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1 AD and AS together Here we put Aggregate Supply in the short run and Aggregate Demand together and use the model to help use understand the actual performance.

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Presentation on theme: "1 AD and AS together Here we put Aggregate Supply in the short run and Aggregate Demand together and use the model to help use understand the actual performance."— Presentation transcript:

1 1 AD and AS together Here we put Aggregate Supply in the short run and Aggregate Demand together and use the model to help use understand the actual performance of the macroeconomic system.

2 2 Equilibrium in SR P AD1 AS1 RGDP RGDP1 P1

3 3 Equilibrium On the previous slide we have the AD curve cross the AS. This is our usual starting point. Note the price level is determined at this intersection and the level of RGDP is determined at this point. The economy would stay at this point and there we observe price level P1 and RGDP level RGDP1 in the economy if every thing else stayed the same. The real world, though, is one of change and things will not stay the same. Let’s see how our model works here.

4 4 Rise in AD P RGDP RGDP1 RGDP2 P1 AD1 P2 AD2 AS

5 5 Rise in AD Say the AD rises (remember why AD could shift to the right? – maybe G increases or I increase, or we have seen many other reasons) With the AD rising along the given AS curve the tendency is for the price level to rise. This higher price will 1) Encourage movement along the AS so more output is produced, but 2) Encourage movement along the new AD, but this a decline back to where the AS and new AD meet. The higher price level here is inflation and since demand growth caused it we would say there is demand pull inflation.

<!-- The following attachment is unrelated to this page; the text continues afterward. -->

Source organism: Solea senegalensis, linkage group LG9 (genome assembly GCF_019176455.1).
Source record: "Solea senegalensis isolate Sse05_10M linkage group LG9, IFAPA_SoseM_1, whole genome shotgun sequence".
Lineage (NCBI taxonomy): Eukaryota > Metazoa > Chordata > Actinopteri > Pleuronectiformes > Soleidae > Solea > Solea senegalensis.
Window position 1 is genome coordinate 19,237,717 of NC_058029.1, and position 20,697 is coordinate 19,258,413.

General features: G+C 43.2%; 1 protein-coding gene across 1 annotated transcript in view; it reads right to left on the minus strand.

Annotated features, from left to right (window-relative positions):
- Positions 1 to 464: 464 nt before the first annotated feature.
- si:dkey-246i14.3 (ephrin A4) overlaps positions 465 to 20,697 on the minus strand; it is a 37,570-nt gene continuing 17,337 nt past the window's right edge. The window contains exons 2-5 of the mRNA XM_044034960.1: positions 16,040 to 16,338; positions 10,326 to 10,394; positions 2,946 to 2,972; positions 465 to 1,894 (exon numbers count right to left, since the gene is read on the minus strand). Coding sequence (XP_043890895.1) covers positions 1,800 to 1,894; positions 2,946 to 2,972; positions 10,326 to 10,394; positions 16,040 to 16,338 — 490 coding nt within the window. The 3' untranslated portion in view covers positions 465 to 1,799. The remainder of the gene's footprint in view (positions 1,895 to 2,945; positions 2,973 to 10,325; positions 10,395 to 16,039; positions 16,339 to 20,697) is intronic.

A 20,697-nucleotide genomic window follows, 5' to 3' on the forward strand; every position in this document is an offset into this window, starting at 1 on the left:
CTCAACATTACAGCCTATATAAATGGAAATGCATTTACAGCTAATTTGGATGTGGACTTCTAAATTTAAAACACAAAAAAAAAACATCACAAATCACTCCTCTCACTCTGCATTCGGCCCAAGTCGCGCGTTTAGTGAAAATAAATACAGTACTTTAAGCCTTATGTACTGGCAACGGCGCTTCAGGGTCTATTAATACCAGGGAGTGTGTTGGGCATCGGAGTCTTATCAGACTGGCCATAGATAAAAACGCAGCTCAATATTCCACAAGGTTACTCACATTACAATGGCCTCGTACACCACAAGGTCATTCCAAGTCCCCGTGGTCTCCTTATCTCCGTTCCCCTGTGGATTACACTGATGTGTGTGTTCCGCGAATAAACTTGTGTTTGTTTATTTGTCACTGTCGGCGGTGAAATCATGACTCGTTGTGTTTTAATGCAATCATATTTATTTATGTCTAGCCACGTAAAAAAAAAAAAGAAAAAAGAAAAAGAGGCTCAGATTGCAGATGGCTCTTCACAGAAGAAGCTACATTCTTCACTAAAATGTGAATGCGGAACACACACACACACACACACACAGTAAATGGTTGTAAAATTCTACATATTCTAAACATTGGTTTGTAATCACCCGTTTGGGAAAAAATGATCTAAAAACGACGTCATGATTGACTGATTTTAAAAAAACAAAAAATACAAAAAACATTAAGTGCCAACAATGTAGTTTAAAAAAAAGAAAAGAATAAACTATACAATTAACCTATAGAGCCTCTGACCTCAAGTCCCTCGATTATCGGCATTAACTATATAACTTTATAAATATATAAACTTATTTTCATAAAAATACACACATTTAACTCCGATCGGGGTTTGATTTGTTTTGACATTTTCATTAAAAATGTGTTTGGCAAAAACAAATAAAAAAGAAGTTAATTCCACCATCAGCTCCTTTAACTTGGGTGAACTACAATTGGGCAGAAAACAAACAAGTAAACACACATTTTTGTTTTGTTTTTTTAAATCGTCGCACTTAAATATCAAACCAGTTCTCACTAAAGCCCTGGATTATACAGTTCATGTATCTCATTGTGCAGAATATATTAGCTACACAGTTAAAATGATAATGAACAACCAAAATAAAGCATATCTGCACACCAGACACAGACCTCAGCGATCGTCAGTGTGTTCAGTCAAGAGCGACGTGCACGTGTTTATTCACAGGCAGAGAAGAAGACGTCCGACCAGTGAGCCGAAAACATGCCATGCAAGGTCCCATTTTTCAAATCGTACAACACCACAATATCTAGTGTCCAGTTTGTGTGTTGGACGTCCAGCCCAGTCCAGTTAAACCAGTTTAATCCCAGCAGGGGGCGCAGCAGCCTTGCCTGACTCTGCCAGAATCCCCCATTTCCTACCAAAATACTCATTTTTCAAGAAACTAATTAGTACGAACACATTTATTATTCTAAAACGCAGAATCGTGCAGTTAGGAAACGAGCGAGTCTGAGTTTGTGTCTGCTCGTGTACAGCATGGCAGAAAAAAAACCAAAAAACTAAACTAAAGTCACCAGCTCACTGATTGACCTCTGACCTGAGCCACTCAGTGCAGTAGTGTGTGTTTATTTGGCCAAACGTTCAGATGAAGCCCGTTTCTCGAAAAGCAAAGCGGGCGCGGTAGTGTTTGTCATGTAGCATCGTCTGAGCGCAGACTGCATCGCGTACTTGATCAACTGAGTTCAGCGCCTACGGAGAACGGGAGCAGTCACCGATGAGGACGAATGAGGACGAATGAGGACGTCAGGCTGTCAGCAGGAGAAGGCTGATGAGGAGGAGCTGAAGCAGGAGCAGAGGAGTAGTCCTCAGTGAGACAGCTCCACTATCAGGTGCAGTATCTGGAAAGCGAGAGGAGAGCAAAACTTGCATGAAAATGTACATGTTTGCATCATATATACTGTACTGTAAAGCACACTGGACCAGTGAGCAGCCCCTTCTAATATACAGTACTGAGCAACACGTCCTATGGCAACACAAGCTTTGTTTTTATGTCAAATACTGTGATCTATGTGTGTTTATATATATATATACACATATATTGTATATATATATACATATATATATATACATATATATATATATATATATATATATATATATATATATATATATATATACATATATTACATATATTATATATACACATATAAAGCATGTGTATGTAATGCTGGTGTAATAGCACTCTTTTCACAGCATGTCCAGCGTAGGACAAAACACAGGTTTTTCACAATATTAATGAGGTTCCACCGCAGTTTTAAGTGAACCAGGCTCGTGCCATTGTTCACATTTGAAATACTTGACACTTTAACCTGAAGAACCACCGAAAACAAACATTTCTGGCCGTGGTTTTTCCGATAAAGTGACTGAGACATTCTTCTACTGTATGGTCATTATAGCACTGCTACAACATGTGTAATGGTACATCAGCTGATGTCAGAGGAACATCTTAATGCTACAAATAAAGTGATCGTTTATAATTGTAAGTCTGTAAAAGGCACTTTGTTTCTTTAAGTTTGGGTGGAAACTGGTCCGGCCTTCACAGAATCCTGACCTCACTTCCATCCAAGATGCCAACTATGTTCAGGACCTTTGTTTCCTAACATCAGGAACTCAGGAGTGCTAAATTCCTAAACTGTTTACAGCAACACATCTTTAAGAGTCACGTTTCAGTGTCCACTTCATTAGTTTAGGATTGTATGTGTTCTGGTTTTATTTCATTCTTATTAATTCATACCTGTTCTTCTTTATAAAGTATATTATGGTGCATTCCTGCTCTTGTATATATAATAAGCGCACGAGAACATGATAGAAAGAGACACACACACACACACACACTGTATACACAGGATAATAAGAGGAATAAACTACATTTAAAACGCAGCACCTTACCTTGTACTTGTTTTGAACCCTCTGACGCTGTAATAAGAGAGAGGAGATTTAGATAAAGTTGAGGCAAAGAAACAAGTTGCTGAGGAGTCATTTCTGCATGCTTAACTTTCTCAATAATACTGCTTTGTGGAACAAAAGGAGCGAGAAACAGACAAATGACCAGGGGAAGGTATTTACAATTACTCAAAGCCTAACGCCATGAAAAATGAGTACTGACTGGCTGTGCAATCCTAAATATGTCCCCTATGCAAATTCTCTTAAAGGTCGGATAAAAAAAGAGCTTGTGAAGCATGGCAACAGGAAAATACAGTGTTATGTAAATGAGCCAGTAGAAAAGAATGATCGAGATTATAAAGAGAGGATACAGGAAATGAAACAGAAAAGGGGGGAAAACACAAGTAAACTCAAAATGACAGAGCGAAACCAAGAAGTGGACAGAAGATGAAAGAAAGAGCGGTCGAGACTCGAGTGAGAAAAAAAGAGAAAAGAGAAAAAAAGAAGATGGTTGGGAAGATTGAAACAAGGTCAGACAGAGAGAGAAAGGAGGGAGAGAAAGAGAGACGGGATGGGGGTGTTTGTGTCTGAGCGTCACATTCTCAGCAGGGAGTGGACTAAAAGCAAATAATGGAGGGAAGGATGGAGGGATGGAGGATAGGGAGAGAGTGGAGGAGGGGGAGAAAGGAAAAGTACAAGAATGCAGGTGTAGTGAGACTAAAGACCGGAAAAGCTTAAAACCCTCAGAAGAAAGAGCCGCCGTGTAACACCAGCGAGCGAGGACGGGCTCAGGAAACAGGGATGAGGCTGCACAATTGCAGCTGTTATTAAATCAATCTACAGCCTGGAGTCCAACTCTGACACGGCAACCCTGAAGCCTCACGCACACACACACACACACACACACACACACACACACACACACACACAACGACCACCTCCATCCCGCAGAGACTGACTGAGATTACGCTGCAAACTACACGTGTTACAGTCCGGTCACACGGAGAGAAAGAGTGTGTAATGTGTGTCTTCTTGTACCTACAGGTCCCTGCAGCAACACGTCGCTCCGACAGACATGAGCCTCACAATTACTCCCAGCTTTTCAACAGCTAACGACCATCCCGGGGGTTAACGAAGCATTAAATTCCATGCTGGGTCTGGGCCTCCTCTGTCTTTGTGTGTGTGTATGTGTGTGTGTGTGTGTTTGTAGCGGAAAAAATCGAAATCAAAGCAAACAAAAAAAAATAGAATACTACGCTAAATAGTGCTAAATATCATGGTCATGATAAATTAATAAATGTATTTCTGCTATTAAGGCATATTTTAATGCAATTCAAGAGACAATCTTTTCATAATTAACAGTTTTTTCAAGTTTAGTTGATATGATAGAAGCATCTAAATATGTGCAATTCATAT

6 6 Rise in AD If RGDP1 a few slides back was the full employment level of output, then when AD shifts right and we end up at RGDP2, the difference RGDP2 minus RGDP1 would be called a positive, or inflationary, GDP gap. Note: from our discussion of the multiplier, the amount the AD curve shifted would be the full multiplier impact of a change in C, I, G or X. But, when the price level changes some of this multiplier amount is choked off.

7 7 Fall in AD P AD1 AS1 RGDP RGDP1 P1 AD2 P2 RGDP2

8 8 Fall in AD AD can fall for many reasons we have covered. Our model would suggest that not only would RGDP fall, but the price level would fall as well. RGDP would fall less than the shift in AD because the lower price level would reverse some of the decline in AD. There is one problem with this theory – it is not consistent with the real world in the US! When RGDP declines due to lower AD we have not gotten the price level decline. This would be deflation, but we have not had deflation in the US in several decades. We need to modify our theory a tad!

9 9 P AS1 RGDP RGDP1 P1 Modify theory of AS 1)The arrows under the supply curve are what we saw before – higher price level, higher RGDP. 2) Above the supply curve, the up arrow shows the price can go up the supply. But if the RGDP falls from RGDP1 it will not happen along the AS. It will happen along the price P1 line